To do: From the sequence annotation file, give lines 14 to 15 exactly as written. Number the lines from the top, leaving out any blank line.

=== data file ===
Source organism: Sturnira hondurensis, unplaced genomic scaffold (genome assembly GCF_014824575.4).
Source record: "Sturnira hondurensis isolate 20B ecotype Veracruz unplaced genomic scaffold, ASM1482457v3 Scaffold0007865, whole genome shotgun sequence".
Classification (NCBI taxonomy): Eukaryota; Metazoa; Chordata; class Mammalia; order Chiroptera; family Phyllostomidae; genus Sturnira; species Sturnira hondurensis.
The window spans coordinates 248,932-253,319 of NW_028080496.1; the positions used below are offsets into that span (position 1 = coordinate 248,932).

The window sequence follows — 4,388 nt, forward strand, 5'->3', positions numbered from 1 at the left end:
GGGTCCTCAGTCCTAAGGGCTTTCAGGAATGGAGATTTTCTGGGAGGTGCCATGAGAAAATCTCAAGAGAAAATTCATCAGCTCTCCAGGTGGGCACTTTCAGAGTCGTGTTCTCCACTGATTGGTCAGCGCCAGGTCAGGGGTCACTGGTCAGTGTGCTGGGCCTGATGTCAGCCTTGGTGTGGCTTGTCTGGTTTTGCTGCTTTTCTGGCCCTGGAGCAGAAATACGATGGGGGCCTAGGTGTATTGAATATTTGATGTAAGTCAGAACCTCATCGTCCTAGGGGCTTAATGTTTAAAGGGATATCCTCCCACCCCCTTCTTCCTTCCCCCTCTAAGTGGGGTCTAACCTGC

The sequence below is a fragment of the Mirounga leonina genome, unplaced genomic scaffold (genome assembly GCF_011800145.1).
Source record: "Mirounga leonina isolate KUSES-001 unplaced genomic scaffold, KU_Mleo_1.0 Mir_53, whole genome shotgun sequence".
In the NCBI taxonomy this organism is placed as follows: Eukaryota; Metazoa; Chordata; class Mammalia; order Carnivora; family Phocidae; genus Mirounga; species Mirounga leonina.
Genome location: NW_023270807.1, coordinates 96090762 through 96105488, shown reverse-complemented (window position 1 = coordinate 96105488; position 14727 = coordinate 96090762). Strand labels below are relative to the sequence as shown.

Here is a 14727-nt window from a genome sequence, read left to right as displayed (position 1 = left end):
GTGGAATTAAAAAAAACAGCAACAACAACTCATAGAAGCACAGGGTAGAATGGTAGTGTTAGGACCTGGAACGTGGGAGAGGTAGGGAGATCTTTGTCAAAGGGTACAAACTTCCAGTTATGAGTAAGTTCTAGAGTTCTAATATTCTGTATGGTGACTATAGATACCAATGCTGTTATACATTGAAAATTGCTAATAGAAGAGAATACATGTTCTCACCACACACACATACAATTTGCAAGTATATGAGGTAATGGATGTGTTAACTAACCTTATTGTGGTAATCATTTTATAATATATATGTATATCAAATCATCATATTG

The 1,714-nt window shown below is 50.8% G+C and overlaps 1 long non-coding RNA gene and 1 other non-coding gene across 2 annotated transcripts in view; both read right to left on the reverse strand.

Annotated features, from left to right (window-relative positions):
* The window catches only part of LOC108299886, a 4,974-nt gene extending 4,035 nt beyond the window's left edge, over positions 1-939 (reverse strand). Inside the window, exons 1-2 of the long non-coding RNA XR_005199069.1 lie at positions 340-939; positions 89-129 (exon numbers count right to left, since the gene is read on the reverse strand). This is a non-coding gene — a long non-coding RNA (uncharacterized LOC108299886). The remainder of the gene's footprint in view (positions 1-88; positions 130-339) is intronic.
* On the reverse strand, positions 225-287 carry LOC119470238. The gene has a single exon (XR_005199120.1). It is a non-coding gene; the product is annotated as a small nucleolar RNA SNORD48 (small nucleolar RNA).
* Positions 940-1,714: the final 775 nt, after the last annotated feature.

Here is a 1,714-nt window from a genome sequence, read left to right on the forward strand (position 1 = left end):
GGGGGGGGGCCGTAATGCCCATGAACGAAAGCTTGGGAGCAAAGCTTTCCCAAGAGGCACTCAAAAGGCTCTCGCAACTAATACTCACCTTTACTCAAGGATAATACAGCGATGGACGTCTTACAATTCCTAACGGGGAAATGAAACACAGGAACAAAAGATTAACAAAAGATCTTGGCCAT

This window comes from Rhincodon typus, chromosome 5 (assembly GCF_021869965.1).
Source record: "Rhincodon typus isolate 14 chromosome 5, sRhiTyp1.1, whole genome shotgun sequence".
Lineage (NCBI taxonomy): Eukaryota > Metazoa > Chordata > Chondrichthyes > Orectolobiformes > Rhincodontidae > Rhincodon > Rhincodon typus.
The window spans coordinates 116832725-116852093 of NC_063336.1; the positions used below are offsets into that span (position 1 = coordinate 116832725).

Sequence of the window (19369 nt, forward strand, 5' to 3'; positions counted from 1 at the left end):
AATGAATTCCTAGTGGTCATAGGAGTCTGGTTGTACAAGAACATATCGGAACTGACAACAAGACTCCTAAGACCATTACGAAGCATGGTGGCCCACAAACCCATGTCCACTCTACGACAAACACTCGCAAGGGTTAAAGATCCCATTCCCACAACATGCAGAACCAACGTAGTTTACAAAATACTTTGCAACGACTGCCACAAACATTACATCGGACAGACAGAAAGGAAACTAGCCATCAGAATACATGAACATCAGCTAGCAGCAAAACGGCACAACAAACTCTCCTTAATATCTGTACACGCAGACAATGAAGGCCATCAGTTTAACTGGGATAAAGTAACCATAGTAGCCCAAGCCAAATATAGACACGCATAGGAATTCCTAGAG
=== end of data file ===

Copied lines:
Annotated features, from left to right (window-relative positions):
* The window catches only part of LOC108299886, a 4,974-nt gene extending 4,035 nt beyond the window's left edge, over positions 1-939 (reverse strand). Inside the window, exons 1-2 of the long non-coding RNA XR_005199069.1 lie at positions 340-939; positions 89-129 (exon numbers count right to left, since the gene is read on the reverse strand). This is a non-coding gene — a long non-coding RNA (uncharacterized LOC108299886). The remainder of the gene's footprint in view (positions 1-88; positions 130-339) is intronic.